On the surface, that might sound ungrateful, even rude, but it’s not. Not really. You see, it's not that my father is ungrateful, it's just that he expresses his gratitude with ingratitude. For some reason, it just doesn't occur to my father to be grateful, and when he tries to say something nice about something you've given him or done for him, it comes out, ahem, not so nice.
    Back when my beloved mother was still alive, my wife and I took my parents on an ocean cruise to Mexico. They had never been on a cruise before. Well, my father had, but it was to the Phillipines during World War Two, so that one doesn’t count. It cost us a pretty penny, true, but that was one way to pay them back for all those peanut butter sandwiches my mother used to feed me and my hungry friends back when we were kids.
    As we were walking along the beach in Ensenada, my father looked out over the ocean, took a deep breath of that salty sea air, and said, "You know, I've been to beaches nicer than this one."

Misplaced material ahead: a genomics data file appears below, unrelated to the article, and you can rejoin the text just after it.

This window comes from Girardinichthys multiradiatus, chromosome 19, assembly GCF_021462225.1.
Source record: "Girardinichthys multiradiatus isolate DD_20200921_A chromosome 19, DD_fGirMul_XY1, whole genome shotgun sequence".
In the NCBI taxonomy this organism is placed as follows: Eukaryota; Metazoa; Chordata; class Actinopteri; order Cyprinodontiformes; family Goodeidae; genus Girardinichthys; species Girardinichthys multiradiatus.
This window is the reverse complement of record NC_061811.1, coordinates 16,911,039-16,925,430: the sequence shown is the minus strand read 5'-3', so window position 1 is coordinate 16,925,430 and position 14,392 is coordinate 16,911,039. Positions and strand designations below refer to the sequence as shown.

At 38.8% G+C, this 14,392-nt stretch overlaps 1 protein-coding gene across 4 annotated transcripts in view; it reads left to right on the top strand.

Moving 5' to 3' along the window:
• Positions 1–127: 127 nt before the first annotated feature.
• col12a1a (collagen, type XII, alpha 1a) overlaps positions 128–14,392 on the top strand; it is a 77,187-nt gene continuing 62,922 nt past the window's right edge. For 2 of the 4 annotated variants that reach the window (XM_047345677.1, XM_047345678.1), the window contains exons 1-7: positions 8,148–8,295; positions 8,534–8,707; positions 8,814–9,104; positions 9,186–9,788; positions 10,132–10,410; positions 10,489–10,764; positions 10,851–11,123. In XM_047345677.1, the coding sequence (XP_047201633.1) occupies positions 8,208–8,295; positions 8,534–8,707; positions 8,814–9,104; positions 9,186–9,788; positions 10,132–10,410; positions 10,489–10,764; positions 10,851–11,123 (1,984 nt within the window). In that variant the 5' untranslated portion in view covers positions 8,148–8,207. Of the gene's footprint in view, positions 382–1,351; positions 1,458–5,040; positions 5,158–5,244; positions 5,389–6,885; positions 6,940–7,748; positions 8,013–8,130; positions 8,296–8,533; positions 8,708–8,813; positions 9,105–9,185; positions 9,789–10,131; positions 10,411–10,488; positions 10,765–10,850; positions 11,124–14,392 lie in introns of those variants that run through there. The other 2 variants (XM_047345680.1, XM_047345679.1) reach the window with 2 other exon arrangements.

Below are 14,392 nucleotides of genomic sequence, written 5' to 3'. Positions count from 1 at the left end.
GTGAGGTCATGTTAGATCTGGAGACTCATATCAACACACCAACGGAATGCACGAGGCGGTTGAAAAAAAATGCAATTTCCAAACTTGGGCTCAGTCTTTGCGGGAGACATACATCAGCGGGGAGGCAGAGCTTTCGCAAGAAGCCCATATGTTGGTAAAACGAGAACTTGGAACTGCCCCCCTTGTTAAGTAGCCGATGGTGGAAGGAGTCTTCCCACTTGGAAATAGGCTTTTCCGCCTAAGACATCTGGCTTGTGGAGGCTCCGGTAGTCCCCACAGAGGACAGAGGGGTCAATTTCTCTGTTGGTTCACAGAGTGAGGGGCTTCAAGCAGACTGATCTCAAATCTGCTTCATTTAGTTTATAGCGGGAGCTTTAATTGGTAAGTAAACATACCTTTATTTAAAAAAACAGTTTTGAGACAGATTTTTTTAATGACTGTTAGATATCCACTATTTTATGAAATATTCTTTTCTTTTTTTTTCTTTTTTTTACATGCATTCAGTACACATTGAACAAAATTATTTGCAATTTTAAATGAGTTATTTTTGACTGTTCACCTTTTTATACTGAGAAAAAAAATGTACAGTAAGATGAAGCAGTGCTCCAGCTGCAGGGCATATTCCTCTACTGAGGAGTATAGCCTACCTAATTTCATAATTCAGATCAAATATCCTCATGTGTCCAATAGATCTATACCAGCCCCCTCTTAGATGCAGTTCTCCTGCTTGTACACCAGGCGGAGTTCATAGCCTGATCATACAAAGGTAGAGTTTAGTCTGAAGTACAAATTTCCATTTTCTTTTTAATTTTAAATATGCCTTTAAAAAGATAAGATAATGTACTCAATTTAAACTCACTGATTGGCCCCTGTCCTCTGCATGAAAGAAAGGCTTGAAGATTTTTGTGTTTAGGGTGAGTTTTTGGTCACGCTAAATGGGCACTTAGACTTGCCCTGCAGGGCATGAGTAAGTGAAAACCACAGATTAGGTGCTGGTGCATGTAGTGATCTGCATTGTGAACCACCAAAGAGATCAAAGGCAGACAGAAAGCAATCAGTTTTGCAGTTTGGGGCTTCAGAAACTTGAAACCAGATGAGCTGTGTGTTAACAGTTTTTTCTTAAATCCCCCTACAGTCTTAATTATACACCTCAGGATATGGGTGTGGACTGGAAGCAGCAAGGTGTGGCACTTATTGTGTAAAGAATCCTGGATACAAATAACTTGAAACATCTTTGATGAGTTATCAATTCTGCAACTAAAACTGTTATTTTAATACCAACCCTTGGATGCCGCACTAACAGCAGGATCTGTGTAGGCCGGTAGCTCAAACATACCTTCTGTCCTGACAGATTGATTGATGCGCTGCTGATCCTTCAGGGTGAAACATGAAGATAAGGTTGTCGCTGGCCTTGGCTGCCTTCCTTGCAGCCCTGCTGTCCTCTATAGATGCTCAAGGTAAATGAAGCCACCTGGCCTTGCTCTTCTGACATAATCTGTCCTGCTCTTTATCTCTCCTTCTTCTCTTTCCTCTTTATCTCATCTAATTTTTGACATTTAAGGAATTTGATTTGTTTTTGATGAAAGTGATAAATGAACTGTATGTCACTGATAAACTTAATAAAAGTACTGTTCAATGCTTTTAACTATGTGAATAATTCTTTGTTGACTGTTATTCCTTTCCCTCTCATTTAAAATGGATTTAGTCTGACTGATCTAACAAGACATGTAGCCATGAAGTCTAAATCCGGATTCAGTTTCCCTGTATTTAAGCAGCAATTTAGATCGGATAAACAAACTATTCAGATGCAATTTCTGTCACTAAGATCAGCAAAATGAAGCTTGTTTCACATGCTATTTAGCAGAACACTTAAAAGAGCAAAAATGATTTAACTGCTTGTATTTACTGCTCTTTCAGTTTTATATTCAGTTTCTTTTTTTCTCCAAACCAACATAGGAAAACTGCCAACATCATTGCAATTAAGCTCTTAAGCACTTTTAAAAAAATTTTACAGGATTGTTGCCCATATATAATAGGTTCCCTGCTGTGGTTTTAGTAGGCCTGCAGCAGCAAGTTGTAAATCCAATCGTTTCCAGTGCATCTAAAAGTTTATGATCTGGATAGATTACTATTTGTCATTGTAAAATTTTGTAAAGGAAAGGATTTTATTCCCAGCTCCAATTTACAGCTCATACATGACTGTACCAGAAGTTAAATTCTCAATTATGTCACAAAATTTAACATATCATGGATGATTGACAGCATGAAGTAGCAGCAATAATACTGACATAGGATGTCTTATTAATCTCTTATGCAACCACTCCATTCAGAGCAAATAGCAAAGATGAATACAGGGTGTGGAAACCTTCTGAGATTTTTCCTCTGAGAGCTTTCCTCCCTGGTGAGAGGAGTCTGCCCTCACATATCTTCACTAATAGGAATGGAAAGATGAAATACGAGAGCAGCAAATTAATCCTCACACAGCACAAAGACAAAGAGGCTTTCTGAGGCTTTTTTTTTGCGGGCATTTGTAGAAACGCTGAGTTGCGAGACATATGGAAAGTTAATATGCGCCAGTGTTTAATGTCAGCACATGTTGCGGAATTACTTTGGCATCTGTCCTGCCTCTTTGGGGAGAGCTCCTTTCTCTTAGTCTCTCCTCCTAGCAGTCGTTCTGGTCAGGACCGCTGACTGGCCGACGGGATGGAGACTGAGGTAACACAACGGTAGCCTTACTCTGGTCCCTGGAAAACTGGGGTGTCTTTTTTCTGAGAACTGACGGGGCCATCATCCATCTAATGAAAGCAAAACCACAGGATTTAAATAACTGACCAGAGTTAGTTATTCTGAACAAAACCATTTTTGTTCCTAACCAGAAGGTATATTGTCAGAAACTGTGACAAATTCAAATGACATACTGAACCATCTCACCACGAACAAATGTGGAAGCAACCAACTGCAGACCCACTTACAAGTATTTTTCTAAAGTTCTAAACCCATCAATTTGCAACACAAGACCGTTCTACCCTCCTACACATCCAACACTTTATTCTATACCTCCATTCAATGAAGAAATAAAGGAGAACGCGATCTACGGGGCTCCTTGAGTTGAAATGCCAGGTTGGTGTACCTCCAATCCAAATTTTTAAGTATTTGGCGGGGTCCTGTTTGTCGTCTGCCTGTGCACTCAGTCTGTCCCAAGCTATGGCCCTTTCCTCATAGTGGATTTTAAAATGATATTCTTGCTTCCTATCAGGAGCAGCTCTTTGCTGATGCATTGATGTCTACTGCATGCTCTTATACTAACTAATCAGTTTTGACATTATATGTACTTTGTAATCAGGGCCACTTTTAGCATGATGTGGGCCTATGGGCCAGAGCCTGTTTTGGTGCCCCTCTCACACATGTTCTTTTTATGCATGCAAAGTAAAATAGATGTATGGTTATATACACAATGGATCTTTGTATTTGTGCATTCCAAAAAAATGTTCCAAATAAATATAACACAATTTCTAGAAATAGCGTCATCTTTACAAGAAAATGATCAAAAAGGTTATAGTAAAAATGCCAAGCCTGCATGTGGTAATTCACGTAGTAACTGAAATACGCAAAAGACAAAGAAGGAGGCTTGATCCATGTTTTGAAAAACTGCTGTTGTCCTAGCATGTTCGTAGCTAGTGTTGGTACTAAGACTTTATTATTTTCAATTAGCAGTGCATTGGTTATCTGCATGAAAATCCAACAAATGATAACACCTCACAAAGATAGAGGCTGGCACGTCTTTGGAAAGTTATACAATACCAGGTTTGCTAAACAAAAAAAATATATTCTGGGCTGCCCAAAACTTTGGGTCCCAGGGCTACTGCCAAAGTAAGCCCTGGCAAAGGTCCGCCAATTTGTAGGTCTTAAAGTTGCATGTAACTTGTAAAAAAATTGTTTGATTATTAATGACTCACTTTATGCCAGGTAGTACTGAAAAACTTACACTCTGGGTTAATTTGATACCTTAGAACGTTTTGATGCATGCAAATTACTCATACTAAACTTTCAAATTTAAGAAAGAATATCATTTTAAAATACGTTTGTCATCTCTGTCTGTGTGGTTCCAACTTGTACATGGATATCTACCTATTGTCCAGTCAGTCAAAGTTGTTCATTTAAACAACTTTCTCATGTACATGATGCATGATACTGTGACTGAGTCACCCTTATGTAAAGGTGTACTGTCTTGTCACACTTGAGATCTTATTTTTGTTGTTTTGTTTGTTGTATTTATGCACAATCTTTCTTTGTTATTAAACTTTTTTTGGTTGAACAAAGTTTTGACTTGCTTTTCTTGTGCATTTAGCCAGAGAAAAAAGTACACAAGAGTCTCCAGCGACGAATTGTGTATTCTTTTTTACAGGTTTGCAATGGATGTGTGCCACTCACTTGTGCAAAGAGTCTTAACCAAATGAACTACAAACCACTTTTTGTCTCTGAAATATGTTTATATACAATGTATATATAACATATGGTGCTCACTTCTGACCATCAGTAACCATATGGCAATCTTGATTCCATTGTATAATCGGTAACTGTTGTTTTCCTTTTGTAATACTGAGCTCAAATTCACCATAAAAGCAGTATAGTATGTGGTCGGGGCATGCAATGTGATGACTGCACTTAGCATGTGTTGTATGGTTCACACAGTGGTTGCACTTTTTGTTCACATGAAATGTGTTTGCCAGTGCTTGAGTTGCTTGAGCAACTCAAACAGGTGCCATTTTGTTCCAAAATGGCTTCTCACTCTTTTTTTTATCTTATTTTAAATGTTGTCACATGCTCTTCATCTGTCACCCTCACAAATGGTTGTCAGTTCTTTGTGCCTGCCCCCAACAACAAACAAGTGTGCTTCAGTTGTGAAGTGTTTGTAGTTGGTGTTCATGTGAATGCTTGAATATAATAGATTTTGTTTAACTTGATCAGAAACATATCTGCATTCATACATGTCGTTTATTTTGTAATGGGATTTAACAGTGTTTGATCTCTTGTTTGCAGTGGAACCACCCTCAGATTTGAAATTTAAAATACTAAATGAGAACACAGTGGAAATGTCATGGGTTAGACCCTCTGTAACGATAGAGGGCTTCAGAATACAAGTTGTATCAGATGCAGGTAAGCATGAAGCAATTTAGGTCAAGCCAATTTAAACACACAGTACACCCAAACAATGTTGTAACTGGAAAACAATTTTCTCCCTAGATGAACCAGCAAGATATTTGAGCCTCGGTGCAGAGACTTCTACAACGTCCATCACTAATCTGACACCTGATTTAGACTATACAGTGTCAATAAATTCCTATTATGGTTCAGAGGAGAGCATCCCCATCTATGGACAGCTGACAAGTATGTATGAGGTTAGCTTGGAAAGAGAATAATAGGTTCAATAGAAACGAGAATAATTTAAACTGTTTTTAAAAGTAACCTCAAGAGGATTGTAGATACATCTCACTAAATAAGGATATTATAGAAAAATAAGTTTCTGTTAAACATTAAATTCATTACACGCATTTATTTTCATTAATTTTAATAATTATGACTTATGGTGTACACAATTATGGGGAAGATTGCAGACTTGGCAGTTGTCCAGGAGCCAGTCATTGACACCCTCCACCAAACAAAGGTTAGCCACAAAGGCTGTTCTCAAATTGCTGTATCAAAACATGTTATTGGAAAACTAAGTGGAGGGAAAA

"Honey!" my mother exclaimed, in her I-can't-believe-you-just-said-that voice.
    Criticizing the beach we were on was my father's way of telling me how nice he thought it was. Does that make sense?
    Yeah, I didn't think so either.
    One thing I've learned about my elderly father since he's started living with us, I've learned he likes to have a salad along with his dinner. He especially likes carrots in his salad.
    Unfortunately, we were out of carrots one day. All we had was a bag of those miniature ones. Baby carrots, I think they're called. Personally, I like them. They make for a bite-sized snack without any of the hard work. My dog likes them, too. He’s not particular. All they are, are regular carrots that have a few bumps or bruises on them and can't be sold, not even to Walmart, so the PT Barnum Carrot Company shaves them down to a smaller size and repackages them. There is absolutely nothing wrong with them. Carrots are carrots, for gosh sakes.